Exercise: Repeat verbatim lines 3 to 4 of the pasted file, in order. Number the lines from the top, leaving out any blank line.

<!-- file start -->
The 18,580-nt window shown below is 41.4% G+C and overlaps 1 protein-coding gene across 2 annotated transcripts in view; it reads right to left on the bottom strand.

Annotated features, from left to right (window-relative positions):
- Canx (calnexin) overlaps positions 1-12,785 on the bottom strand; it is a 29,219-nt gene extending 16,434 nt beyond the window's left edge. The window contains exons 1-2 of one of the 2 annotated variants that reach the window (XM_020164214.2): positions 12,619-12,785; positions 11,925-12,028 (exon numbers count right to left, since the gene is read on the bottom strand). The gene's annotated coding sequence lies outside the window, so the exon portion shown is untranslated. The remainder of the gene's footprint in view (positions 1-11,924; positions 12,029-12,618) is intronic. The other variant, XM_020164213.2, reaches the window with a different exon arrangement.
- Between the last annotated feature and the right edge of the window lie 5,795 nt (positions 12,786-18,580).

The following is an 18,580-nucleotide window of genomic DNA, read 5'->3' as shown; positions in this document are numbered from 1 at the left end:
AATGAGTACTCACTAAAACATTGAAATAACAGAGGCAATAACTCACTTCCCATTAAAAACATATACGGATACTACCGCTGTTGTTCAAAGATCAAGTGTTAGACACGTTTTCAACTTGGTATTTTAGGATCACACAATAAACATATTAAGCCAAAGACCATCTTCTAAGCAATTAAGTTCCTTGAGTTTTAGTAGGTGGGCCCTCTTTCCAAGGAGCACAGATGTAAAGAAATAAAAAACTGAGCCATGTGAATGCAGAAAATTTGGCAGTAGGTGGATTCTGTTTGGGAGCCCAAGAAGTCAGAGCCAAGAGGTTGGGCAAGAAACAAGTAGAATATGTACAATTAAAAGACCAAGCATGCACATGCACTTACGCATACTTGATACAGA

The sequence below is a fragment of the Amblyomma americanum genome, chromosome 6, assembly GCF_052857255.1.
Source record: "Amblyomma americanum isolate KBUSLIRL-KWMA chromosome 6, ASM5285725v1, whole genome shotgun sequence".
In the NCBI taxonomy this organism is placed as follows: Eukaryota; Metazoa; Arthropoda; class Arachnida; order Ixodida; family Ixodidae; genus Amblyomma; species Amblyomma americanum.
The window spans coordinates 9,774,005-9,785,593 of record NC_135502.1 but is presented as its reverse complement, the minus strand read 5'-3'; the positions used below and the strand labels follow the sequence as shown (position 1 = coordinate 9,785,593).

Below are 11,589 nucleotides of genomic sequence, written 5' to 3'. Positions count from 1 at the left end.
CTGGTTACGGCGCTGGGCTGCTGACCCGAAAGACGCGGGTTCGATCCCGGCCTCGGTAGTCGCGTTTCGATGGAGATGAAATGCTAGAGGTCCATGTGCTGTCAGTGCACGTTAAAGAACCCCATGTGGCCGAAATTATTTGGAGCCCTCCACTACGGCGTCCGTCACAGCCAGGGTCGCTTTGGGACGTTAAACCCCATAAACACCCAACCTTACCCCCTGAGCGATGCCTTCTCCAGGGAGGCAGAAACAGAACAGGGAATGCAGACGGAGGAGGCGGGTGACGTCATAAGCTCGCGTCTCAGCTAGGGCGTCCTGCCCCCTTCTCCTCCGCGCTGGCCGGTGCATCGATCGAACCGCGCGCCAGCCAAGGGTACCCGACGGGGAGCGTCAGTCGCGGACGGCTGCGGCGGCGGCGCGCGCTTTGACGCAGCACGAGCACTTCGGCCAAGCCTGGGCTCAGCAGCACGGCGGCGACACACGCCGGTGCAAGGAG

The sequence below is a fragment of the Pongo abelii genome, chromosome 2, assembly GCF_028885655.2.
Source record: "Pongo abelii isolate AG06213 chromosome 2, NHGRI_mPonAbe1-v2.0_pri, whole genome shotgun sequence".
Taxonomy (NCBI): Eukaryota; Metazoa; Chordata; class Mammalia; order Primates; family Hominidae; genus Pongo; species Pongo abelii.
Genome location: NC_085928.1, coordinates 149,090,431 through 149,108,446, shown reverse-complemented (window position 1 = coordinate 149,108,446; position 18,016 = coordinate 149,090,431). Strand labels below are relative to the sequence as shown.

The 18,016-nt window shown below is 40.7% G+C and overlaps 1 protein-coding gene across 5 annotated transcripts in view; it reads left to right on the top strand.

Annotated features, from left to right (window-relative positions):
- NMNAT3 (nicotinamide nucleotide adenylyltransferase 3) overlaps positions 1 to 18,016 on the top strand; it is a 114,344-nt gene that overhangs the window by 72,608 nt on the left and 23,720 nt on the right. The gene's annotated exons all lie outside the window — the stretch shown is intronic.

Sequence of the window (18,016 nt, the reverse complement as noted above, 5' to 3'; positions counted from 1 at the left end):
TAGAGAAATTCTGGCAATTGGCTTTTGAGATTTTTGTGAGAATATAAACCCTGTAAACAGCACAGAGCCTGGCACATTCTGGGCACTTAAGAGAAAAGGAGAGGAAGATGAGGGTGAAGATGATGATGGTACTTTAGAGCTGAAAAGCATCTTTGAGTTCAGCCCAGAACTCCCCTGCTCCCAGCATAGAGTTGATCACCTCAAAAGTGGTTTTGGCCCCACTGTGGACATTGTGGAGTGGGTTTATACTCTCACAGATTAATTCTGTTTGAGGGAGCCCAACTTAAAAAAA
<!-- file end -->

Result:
- Canx (calnexin) overlaps positions 1-12,785 on the bottom strand; it is a 29,219-nt gene extending 16,434 nt beyond the window's left edge. The window contains exons 1-2 of one of the 2 annotated variants that reach the window (XM_020164214.2): positions 12,619-12,785; positions 11,925-12,028 (exon numbers count right to left, since the gene is read on the bottom strand). The gene's annotated coding sequence lies outside the window, so the exon portion shown is untranslated. The remainder of the gene's footprint in view (positions 1-11,924; positions 12,029-12,618) is intronic. The other variant, XM_020164213.2, reaches the window with a different exon arrangement.
- Between the last annotated feature and the right edge of the window lie 5,795 nt (positions 12,786-18,580).